In September this year, the third Asia Pacific Cycle Congress was hosted in Brisbane by the Queensland Government, Brisbane City Council and Gold Coast City Council. Sara Stace reports on the highlights and key outcomes of the congress.
“We’re on the cusp of a cycling tsunami” announced demographer Bernard Salt at the opening of the Asia Pacific Cycle Congress. Salt is the author of several popular books such as ‘The Big Picture’ and ‘The Big Tilt’, which predict the impact of Baby Boomers, Gen X and Gen Y on Australian culture and lifestyle over time. He uses acronyms to describe urban tribes: NETTELs with Not Enough Time to Enjoy Life; and PUMCINS, Professional Urban Middle Class In Nice Suburbs, who are likely to keep goat’s cheese in their stainless steel fridges.
In his analysis of cycling, Salt noted there are three groups whose presence guarantees high rates of commuter cycling: students, hipsters and fighter pilots. Apparently the cities with a high military presence (e.g. Townsville, Darwin) have a significantly higher mode share of cycling to work than the other cities of Australia.
Keynote excerpt from Bernard Salt at the Asia Pacific Cycle Congress
Salt also noted that within our bigger cities there’s a geographic and economic divide between households that are fit and active (goat cheese eaters); and households with a preference for McDonalds and sedentary lifestyles. He called it ‘The Goat Cheese Curtain’, which got a lot of people laughing, but it’s a sad indictment: households enjoying the inner-city goat cheese lifestyle are more likely to ride a bike and lead an active lifestyle than those living further out on the fringe.
Salt recommended that the cycling industry ought to capture the following major growth areas over the next decade:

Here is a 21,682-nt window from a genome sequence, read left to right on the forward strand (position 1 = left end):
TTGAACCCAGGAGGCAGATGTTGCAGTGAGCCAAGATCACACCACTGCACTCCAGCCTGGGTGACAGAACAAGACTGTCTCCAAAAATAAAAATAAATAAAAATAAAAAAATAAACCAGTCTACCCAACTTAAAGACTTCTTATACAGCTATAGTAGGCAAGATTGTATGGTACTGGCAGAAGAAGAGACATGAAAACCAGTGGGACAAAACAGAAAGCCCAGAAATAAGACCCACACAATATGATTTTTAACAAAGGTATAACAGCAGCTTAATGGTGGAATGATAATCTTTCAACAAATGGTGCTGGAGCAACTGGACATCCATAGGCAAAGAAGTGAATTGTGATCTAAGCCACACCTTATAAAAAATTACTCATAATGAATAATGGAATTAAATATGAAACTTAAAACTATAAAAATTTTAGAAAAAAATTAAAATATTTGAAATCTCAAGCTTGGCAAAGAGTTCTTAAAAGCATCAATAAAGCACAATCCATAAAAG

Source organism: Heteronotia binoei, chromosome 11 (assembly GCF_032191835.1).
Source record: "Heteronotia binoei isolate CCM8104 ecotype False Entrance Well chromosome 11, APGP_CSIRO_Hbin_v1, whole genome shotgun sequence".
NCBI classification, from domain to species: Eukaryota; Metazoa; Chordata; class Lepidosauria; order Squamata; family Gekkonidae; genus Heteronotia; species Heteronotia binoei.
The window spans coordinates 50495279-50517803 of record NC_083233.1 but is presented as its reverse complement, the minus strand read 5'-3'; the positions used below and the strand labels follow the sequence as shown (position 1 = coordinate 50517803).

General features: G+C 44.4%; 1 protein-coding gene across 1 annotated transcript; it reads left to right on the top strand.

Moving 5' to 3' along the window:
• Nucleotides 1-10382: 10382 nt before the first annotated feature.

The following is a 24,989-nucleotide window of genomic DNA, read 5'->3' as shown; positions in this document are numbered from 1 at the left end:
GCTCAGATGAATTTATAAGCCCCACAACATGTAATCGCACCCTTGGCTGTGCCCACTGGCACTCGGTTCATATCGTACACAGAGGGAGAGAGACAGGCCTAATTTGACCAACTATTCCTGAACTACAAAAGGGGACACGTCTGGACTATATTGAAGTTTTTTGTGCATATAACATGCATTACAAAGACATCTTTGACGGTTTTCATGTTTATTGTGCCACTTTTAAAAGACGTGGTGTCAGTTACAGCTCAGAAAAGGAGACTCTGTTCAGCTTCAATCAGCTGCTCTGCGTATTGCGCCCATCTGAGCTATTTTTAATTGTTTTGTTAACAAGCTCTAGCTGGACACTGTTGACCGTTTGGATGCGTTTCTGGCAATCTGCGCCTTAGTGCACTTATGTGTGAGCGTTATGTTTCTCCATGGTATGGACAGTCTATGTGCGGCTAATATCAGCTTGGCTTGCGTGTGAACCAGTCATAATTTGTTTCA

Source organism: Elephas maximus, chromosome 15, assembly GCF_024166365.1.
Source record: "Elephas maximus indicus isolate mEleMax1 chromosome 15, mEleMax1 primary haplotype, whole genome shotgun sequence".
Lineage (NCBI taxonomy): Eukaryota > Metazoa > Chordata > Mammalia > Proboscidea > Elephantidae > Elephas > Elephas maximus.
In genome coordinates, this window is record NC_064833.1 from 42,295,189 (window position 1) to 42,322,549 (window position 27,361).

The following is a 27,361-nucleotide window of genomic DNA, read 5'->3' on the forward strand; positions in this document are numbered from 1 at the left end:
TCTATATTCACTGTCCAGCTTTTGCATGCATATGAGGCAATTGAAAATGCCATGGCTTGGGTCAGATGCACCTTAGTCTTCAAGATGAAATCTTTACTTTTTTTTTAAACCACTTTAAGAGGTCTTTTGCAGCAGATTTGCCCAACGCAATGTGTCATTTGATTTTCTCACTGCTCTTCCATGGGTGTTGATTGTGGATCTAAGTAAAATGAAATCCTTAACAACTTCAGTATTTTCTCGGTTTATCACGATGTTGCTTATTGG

1. ‘Knowledge workers’ in the fields of education, health, and professional services; who work in and around CBDs, universities and hospital campuses.
2. Active semi-retired lifestylers (age 65-75) aka Baby Boomers who want to maintain their health before their knees and hips give up. Bikes, especially e-bikes are perfect for this cohort.
3. School children: the Baby Boomer ‘echo’ is resulting in a huge wave of school-aged kids this decade, and they love riding bikes. Our task is to get them riding to school and beyond, for life.
A outstanding keynote was presented by Tim Papandreou, Director of Strategic Planning and Policy at the San Francisco Municipal Transportation Agency. Encouraging more cycling in the hilliest city in the US is quite a task – and Papandreou showed that impressive outcomes could be achieved through the right policy, infrastructure and regulatory settings.
Papandreou opened his presentation by saying “The most dangerous phrase is ‘we’ve always done it this way’.” He then invited four experts onto the stage who were all women. Tweeters at the Congress went ballistic at this point because, let’s face it, at an international cycling congress, an all-female expert panel is highly unusual (unless you call it a ‘women’s event’ in which case few people turn up).